Under the dim lights of Zoppelt Auditorium, more than 160 students eagerly waited to see which of the five competing teams would be crowned as winner for Best Picture of the Night.
Student Association hosted their third annual 168 Film Festival on Sunday, April 6 as the student body watched the teams’ final products come to life. From filming, to long hours of editing, teams produced a four to six minute video in 168 hours.
Different genres, ranging from comedy to western, were presented as proof of the diverse personalities involved in the competition. Laughs, moving silence and cheers reigned over the auditorium as the various videos were played.
“[The teams] did a good job at representing the different genres,” said sophomore Mary Kleinhans.
The final videos are only a glimpse of the competitors’ work. Behind cameras, teams worked throughout the week around the different members’ schedules to put together creative productions. For Director Garret Jacobs, the beauty of production is unseen.
“[In the editing room] is where all the magic happens,” said Jacobs. “You have all these pieces of footage but it doesn’t really take shape until you start putting the pieces together. At that point it can really be a hundred different things, in many different ways. You have to figure out the one way you want to say it that is the best.”
SA required the teams to work around four different guidelines: teams had to creatively integrate compromise as the theme; a stopwatch as a prop; Jane as a character’s name; and “let’s be serious” as part of the dialogue.
“Having to incorporate the theme, compromise, was a challenge,” said Director Ezra Chavez. “At first, because you go into the competition with an idea in your head about what kind of film you want to do, but then you get a surprise theme that changes your plans. All in all, it was a challenge, but after a good brainstorming session you get a whole new idea for a film.”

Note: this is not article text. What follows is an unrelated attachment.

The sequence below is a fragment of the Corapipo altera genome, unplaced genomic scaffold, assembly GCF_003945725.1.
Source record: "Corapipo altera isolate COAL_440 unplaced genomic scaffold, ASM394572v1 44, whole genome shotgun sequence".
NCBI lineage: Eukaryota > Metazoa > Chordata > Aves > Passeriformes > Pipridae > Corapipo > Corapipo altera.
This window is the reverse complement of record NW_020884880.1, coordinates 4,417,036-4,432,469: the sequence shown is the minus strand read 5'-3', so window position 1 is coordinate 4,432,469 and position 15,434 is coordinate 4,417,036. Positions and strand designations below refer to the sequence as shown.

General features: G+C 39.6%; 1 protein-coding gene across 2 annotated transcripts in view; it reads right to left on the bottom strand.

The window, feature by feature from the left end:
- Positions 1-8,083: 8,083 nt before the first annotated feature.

Despite the challenges of producing under restricted time, students successfully met their deadlines.
Freshman multi-media major Alex Bradt, entered the competition due to his passion for filming, despite having loads of schoolwork. Late nights paid off when Bradt’s team was crowned as Best Picture of the Night, along with a $400 prize for their film “High Noon.”
“I am passionate about this kind of stuff, not particularly film, but I love making videos and creative things, just being able to produce,” said Bradt. “I learned to organize my time and delegate to my team so we could do the same amount of work in less amount of time.”
Jacobs and Emma Ambos were awarded with best screenplay for “Who is More Precious.” Jacobs’ first time participating in the event showed him that the teams involved have an uplifting, healthy competition rather than one based on rivalry.
“I want to do this again next year so badly,” said Jacobs. “It is a big commitment. It is not something you should take very lightly. I encourage people that even when they are not sure how is it going to come out, or what’s going to happen, to just go for it, and try something new if it’s something you haven’t done before.”